SEOUL/WASHINGTON (Reuters) - The United States and South Korea welcomed a free trade deal reached after a three-year delay which U.S. President Barack Obama said would boost exports to South Korea by $11 billion and support at least 70,000 American jobs.
An official announcement of the deal is expected in the next few days after both trade negotiators report back to their presidents, a spokeswoman for South Korea’s presidential Blue House said.
The two allies signed a trade agreement on June 30, 2007, but ratification has been delayed due to sticking points involving U.S. autos and the opening of South Korean beef market.
“This agreement is meaningful in that it reflects both countries’ interests in a balanced way and lays the foundation for a reciprocal win-win,” South Korean President Lee Myung-bak said in a statement.
“It will also be an opportunity for the South Korea-USA alliance to make a leap by one notch. Our economy will face an opportunity to make a jump again in terms of quality.”
Lee urged parliament and the U.S. Congress to approve the deal as soon as possible.
Obama said U.S. car and truck manufacturers would gain more access to the Korean market “and a level playing field to take advantage of that access.”
“We are strengthening our ability to create and defend manufacturing jobs in the United States, increasing exports of agricultural products for American farmers and ranchers and opening Korea’s services market to American companies.”
The American Chamber of Commerce in Seoul expressed support for the final agreement, saying it was critical to the durable recovery of the U.S. job market.
“The agreement announced today provides renewed proof that the United States is willing and able to move forward with a free and fair trade agenda -- one that will support the president’s focus on export promotion and job creation,” AMCHAM said in a statement.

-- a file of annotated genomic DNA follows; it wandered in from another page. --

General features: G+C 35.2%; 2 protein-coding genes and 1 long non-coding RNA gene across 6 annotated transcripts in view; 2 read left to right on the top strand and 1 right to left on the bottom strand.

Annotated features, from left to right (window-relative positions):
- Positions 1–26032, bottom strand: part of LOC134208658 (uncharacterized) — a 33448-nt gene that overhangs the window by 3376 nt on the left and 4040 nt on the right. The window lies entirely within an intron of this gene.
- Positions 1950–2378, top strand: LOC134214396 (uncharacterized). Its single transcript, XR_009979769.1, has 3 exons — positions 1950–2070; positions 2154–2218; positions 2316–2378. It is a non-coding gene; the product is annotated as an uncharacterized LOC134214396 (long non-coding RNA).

It said the agreement was expected to go into effect in July 2011.
As part of the revisions agreed over several days of talks this week in Columbia, Maryland, South Korea will let the United States keep a 2.5 percent tariff on Korean-built cars for five more years, rather than cut it immediately. [nN03287146]
The new supplement agreement allows 25,000 cars per U.S. automaker to qualify for entry into the South Korean market based on U.S. safety standards. That is about four times the amount agreed to under the deal struck in 2007.
It also allows the United States to keep a 25 percent tariff on trucks until the eighth year, instead of beginning to reduce it in the first year. The United States will still have to eliminate the duty in year 10 of the pact.
South Korea is no longer required to eliminate immediately its 8 percent tariff on U.S. auto imports, but will reduce it to 4 percent for four years before eliminating it.
Seoul will still immediately eliminate a 10 percent tariff on U.S. trucks under the revised pact.
South Korea was given an additional two years -- until 2016 -- to eliminate duties on some U.S. pork products.
Even with the changes announced on Friday, the agreement will likely divide Obama’s fellow Democrats, meaning he will have to work closely with Republicans to win passage of the Korea-U.S. Free Trade Agreement.
Both the Senate and House of Representatives must approve the deal for it to become law.
Editing by Nick Macfie